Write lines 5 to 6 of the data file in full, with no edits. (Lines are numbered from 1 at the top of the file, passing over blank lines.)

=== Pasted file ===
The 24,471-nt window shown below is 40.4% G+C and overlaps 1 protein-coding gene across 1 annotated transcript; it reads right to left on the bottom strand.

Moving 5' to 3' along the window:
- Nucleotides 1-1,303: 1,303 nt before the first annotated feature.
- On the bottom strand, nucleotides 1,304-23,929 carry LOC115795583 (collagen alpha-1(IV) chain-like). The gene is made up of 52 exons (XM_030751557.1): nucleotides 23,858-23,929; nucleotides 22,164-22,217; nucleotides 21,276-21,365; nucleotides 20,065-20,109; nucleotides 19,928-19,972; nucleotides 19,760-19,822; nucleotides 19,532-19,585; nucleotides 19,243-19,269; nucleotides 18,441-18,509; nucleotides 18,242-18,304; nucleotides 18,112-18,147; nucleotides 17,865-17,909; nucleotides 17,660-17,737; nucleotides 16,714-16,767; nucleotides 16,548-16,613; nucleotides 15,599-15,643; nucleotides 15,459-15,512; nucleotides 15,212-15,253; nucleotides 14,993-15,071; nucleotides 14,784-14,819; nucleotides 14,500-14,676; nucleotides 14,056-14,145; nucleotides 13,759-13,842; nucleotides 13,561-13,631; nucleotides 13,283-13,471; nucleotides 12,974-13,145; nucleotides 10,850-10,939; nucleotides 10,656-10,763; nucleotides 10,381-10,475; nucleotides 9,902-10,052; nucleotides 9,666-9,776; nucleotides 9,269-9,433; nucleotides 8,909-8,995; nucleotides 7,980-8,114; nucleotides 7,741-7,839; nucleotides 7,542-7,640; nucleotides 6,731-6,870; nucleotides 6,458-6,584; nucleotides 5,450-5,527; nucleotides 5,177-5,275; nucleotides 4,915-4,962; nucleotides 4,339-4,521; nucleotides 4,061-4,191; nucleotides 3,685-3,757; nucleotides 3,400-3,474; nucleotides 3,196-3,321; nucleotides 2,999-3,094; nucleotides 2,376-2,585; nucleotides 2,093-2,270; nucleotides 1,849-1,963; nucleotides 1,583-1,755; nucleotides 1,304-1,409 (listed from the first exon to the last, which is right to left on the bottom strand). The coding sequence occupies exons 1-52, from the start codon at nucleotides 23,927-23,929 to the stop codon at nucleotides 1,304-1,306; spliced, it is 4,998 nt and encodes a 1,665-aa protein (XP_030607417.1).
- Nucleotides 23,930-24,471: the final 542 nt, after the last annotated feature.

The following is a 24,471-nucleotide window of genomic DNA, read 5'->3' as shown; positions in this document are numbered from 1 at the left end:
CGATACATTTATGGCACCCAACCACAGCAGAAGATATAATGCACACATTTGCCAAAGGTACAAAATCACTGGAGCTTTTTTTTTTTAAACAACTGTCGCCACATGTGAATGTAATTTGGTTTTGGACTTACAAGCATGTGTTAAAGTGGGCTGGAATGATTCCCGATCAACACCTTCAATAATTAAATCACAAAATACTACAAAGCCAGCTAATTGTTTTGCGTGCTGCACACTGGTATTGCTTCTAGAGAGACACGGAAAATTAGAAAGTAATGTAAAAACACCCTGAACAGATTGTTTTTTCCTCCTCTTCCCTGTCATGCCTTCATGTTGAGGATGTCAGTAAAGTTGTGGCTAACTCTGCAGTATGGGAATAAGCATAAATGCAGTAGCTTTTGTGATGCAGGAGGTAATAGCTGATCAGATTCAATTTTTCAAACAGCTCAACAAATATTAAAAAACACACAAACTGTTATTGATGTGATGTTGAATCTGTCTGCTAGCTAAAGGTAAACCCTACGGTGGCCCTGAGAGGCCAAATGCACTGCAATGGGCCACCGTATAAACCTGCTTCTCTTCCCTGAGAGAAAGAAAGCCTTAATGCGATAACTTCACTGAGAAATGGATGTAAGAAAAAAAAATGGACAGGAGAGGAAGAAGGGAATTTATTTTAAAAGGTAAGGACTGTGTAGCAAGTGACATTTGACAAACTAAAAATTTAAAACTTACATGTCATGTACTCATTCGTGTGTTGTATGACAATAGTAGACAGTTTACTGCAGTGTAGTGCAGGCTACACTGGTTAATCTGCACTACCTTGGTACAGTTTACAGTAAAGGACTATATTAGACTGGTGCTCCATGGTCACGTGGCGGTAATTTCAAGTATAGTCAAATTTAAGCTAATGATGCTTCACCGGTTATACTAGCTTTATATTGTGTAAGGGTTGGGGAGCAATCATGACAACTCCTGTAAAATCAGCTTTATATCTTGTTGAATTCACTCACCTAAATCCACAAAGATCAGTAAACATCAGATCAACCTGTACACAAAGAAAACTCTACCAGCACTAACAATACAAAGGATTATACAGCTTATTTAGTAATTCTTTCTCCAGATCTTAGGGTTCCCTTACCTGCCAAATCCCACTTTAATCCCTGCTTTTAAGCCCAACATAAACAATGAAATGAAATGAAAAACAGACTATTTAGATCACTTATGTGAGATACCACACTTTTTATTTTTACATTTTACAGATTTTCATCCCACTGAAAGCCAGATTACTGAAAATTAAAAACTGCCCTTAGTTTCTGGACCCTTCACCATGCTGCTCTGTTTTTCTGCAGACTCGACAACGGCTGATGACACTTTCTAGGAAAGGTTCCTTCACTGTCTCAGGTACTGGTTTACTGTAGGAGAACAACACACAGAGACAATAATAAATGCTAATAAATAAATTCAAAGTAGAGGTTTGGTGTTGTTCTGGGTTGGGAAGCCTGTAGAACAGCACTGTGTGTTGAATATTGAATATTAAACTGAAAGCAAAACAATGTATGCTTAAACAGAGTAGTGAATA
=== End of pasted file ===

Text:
- Nucleotides 23,930-24,471: the final 542 nt, after the last annotated feature.

The following is a 24,471-nucleotide window of genomic DNA, read 5'->3' as shown; positions in this document are numbered from 1 at the left end: